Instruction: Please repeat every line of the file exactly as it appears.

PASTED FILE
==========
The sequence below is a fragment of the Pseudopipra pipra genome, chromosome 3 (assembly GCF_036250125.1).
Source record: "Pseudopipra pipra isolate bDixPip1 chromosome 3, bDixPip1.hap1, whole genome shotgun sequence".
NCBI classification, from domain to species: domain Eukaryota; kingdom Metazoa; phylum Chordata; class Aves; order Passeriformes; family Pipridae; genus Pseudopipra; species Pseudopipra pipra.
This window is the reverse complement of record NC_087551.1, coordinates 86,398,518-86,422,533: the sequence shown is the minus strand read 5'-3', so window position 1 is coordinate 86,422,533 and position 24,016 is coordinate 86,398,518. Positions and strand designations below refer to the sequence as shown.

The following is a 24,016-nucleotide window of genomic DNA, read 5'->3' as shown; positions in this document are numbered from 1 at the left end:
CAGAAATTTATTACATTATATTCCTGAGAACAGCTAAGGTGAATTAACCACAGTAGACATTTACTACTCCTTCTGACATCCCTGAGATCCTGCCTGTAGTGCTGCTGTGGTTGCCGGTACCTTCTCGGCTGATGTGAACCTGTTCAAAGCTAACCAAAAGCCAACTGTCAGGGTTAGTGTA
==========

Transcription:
The sequence below is a fragment of the Pseudopipra pipra genome, chromosome 3 (assembly GCF_036250125.1).
Source record: "Pseudopipra pipra isolate bDixPip1 chromosome 3, bDixPip1.hap1, whole genome shotgun sequence".
NCBI classification, from domain to species: domain Eukaryota; kingdom Metazoa; phylum Chordata; class Aves; order Passeriformes; family Pipridae; genus Pseudopipra; species Pseudopipra pipra.
This window is the reverse complement of record NC_087551.1, coordinates 86,398,518-86,422,533: the sequence shown is the minus strand read 5'-3', so window position 1 is coordinate 86,422,533 and position 24,016 is coordinate 86,398,518. Positions and strand designations below refer to the sequence as shown.

The following is a 24,016-nucleotide window of genomic DNA, read 5'->3' as shown; positions in this document are numbered from 1 at the left end:
CAGAAATTTATTACATTATATTCCTGAGAACAGCTAAGGTGAATTAACCACAGTAGACATTTACTACTCCTTCTGACATCCCTGAGATCCTGCCTGTAGTGCTGCTGTGGTTGCCGGTACCTTCTCGGCTGATGTGAACCTGTTCAAAGCTAACCAAAAGCCAACTGTCAGGGTTAGTGTA